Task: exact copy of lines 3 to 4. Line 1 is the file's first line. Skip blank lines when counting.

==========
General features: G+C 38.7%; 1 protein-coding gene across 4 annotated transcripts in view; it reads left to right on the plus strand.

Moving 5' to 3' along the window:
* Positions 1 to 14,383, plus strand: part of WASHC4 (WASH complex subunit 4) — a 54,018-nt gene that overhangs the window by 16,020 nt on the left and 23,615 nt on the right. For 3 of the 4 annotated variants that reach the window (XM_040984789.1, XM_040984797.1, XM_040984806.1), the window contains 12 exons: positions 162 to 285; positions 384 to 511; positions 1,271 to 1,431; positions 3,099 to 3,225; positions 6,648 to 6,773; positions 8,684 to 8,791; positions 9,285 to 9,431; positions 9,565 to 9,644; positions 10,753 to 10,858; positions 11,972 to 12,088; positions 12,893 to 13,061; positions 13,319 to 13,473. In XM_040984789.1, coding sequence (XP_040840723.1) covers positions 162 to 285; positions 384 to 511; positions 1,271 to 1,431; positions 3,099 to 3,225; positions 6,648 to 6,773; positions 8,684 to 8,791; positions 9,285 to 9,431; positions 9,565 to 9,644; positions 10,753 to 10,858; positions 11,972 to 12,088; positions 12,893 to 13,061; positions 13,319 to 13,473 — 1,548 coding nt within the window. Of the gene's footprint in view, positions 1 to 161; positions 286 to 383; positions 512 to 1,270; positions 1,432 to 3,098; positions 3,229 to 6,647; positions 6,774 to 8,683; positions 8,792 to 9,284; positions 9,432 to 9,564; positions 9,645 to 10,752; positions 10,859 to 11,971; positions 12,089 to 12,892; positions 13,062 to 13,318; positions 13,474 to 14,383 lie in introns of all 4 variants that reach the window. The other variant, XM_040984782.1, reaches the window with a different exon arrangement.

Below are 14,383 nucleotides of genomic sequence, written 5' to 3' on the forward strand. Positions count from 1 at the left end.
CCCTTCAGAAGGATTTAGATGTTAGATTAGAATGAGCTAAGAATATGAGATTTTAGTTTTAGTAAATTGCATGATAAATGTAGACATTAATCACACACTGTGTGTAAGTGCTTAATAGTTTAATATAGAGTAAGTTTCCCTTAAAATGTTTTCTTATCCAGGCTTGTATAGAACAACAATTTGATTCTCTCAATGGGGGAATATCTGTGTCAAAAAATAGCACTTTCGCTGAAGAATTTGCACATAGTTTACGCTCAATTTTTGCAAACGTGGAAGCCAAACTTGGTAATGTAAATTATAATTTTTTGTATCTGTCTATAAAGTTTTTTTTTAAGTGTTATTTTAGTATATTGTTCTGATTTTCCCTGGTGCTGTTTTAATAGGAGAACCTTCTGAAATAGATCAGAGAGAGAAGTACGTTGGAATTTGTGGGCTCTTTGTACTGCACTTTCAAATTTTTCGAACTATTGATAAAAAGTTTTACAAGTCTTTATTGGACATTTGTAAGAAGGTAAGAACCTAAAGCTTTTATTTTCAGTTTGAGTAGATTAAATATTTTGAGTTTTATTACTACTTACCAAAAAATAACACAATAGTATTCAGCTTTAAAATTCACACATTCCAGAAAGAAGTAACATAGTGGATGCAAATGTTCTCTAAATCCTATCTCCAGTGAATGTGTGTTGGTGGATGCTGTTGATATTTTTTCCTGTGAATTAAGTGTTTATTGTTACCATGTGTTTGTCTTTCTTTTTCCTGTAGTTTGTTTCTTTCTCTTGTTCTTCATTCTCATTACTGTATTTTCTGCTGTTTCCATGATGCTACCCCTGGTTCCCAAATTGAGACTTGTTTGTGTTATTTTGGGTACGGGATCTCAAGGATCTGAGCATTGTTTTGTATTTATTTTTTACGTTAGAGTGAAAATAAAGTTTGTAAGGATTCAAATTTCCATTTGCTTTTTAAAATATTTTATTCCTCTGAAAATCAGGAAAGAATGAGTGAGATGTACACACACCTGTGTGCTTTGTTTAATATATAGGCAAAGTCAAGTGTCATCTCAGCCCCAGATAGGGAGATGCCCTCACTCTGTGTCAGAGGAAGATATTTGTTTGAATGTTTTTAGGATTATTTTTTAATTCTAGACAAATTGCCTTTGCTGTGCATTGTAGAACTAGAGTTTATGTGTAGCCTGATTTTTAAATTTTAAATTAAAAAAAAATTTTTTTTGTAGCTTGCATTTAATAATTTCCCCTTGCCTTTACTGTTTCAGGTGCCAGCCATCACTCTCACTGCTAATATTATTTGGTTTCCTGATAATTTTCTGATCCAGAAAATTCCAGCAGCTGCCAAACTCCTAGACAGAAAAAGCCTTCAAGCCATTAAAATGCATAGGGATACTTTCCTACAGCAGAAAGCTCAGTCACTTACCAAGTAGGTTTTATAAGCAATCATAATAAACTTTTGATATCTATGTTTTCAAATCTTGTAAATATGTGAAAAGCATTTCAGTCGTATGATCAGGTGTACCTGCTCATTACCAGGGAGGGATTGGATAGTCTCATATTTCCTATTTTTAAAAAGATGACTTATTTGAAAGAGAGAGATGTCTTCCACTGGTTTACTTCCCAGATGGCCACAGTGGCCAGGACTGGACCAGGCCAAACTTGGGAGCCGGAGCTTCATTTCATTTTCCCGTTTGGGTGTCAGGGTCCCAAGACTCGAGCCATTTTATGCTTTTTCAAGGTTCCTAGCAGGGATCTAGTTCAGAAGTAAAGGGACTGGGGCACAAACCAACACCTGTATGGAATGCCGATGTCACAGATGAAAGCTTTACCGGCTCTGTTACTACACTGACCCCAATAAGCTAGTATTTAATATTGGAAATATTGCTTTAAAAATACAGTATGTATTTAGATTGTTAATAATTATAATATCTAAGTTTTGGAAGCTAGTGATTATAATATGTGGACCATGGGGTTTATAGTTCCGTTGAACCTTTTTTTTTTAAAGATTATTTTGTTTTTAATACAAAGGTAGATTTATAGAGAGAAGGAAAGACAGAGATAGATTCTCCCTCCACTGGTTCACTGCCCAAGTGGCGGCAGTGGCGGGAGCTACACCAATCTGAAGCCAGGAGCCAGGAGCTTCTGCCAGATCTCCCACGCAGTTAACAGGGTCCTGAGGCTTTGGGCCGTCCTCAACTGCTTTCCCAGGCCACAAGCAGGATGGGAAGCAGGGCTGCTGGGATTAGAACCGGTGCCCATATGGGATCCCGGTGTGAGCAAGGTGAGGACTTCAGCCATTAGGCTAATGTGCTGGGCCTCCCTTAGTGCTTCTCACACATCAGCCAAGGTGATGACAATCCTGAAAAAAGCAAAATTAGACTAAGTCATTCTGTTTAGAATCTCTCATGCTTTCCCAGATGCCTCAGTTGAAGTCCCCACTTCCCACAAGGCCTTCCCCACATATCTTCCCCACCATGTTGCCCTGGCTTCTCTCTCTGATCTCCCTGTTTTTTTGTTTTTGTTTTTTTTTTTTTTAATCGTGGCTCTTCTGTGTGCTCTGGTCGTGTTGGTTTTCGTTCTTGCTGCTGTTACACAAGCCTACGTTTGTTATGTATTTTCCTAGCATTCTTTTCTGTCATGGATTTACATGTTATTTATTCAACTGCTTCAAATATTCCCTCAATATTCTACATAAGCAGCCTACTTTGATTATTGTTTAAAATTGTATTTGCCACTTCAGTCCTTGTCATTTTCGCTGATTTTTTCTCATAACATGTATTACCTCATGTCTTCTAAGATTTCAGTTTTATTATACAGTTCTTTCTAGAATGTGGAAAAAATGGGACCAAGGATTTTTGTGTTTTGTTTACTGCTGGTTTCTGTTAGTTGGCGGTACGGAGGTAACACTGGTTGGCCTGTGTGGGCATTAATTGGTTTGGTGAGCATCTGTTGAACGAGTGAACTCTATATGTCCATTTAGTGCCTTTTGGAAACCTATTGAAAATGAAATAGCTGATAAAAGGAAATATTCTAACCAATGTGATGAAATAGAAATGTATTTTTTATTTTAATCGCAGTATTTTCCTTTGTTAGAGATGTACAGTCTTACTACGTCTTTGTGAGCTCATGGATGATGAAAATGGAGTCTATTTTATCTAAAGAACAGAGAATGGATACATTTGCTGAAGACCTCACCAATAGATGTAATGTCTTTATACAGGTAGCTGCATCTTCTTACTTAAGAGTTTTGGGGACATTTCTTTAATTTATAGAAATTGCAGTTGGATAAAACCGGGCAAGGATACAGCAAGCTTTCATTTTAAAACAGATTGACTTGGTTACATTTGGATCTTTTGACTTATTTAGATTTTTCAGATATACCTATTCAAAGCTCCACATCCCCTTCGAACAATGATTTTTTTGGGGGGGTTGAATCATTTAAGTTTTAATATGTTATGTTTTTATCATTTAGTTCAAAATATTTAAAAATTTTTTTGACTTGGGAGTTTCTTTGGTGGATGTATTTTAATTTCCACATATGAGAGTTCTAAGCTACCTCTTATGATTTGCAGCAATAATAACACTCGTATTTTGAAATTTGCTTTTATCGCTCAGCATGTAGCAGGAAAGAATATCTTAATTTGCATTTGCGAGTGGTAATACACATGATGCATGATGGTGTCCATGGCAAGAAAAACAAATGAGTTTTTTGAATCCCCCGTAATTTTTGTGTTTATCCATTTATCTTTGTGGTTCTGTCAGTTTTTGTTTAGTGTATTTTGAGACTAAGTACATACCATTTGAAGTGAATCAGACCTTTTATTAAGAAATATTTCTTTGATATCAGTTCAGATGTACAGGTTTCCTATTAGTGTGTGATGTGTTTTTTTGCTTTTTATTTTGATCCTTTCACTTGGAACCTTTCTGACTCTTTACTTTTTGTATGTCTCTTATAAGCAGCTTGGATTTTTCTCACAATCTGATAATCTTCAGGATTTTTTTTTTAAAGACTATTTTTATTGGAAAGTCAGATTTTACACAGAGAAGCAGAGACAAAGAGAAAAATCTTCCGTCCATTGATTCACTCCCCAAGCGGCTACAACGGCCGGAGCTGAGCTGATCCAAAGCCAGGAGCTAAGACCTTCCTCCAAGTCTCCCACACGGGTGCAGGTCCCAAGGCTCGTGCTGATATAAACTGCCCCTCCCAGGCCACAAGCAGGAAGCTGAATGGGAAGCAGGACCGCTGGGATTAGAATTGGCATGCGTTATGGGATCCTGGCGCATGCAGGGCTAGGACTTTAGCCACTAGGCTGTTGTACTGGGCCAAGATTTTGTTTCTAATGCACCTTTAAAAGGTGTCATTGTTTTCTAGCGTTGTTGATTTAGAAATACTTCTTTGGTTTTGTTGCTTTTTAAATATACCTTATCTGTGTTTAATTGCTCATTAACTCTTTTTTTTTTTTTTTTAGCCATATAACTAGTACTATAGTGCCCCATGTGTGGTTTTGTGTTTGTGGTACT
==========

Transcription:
* Positions 1 to 14,383, plus strand: part of WASHC4 (WASH complex subunit 4) — a 54,018-nt gene that overhangs the window by 16,020 nt on the left and 23,615 nt on the right. For 3 of the 4 annotated variants that reach the window (XM_040984789.1, XM_040984797.1, XM_040984806.1), the window contains 12 exons: positions 162 to 285; positions 384 to 511; positions 1,271 to 1,431; positions 3,099 to 3,225; positions 6,648 to 6,773; positions 8,684 to 8,791; positions 9,285 to 9,431; positions 9,565 to 9,644; positions 10,753 to 10,858; positions 11,972 to 12,088; positions 12,893 to 13,061; positions 13,319 to 13,473. In XM_040984789.1, coding sequence (XP_040840723.1) covers positions 162 to 285; positions 384 to 511; positions 1,271 to 1,431; positions 3,099 to 3,225; positions 6,648 to 6,773; positions 8,684 to 8,791; positions 9,285 to 9,431; positions 9,565 to 9,644; positions 10,753 to 10,858; positions 11,972 to 12,088; positions 12,893 to 13,061; positions 13,319 to 13,473 — 1,548 coding nt within the window. Of the gene's footprint in view, positions 1 to 161; positions 286 to 383; positions 512 to 1,270; positions 1,432 to 3,098; positions 3,229 to 6,647; positions 6,774 to 8,683; positions 8,792 to 9,284; positions 9,432 to 9,564; positions 9,645 to 10,752; positions 10,859 to 11,971; positions 12,089 to 12,892; positions 13,062 to 13,318; positions 13,474 to 14,383 lie in introns of all 4 variants that reach the window. The other variant, XM_040984782.1, reaches the window with a different exon arrangement.

Below are 14,383 nucleotides of genomic sequence, written 5' to 3' on the forward strand. Positions count from 1 at the left end.